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Public Law 86-272 Revisions and What They Mean for Your Business

Public Law 86-272 Revisions

In 1959, the Interstate Income Act included a provision titled Public Law 86-272 (P.L. 86-272) which prohibited states from imposing income tax on out-of-state sellers if their in-state activities did not extend beyond the solicitation of orders of tangible personal property.

For the last 63 years, out-of-state sellers of tangible personal property have enjoyed the protection offered by P.L. 86-272. However, the landscape of interstate commerce has drastically changed over the years and when P.L. 86-272 was placed in service, the internet didn’t even exist. Since then, questions have been raised as to if out-of-state sellers in-state activities extend beyond the scope of P.L. 86-272 because of their cyberspace activities.

In August of 2021, the Multistate Tax Commission (MTC) approved revisions to P.L. 86-272 that indicated that certain internet activities extend beyond the solicitation of orders for tangible personal property and prevent out-of-state taxpayers from being exempt from corporate income tax.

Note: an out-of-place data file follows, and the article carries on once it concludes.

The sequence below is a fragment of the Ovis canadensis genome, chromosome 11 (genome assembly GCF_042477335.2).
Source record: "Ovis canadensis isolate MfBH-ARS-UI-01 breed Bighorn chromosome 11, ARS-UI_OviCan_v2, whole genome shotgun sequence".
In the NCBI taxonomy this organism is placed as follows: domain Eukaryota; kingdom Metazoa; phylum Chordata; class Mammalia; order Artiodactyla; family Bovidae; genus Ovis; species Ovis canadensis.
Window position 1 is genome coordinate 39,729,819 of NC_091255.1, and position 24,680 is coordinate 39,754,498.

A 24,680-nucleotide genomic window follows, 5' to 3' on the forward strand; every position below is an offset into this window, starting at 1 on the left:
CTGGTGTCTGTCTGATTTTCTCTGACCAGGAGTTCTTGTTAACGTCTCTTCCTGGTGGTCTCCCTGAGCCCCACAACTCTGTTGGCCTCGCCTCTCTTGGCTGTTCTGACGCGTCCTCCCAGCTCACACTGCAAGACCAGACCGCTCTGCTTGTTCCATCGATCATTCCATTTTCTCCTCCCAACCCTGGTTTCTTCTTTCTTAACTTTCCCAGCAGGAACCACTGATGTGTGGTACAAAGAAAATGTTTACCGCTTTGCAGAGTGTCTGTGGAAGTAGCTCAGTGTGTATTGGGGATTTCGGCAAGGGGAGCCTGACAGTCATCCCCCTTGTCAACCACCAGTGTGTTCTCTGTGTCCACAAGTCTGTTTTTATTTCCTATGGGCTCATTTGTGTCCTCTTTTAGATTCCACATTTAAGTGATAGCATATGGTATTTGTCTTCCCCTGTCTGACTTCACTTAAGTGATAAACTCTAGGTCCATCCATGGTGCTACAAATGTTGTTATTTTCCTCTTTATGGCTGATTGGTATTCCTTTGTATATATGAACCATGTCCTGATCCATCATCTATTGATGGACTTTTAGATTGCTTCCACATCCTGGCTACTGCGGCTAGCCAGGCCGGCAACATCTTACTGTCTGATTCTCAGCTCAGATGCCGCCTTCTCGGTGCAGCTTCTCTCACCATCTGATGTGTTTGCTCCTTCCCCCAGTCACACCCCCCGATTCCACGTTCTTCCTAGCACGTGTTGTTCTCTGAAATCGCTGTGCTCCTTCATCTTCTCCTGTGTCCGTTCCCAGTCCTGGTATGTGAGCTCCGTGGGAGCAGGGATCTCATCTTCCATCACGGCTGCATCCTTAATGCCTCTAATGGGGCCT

Based on the MTC’s revisions to P.L. 86-272, internet sellers are acting beyond the scope of P.L. 86-272 when the business interacts with a customer via the business’s website or app. Features such as a chat function that provides post sales assistance, soliciting and receiving branded credit cards, posting of non-sales positions, placing on instate customers’ computers or other electronic devices cookies that gather customer search information, options to upgrade, warranty plans, etc. are all web-based functions that the MTC standards consider to be beyond the scope of activities protected under P.L. 86-272.

A handful of states have enacted, or are in the process of enacting, the MTC revisions to P.L. 86-272. California, Colorado, and Pennsylvania have indicated that they take the position as indicated by the MTC. New York State has drafted a rule that indicates that certain internet activities will not qualify for the federal protection under P.L. 86-272.

Stay tuned for updates on this hot topic as we will be keeping a close eye as states continue to revise their rules and limit the opportunities for out-of-state sellers to take the P.L. 86-272 position.

If you need further guidance or have any questions on this topic, we’re here to help. Please do not hesitate to reach out to our trusted experts to discuss your specific situation.

This material has been prepared for general, informational purposes only and is not intended to provide, and should not be relied on for, tax, legal or accounting advice. Should you require any such advice, please contact us directly. The information contained herein does not create, and your review or use of the information does not constitute, an accountant-client relationship.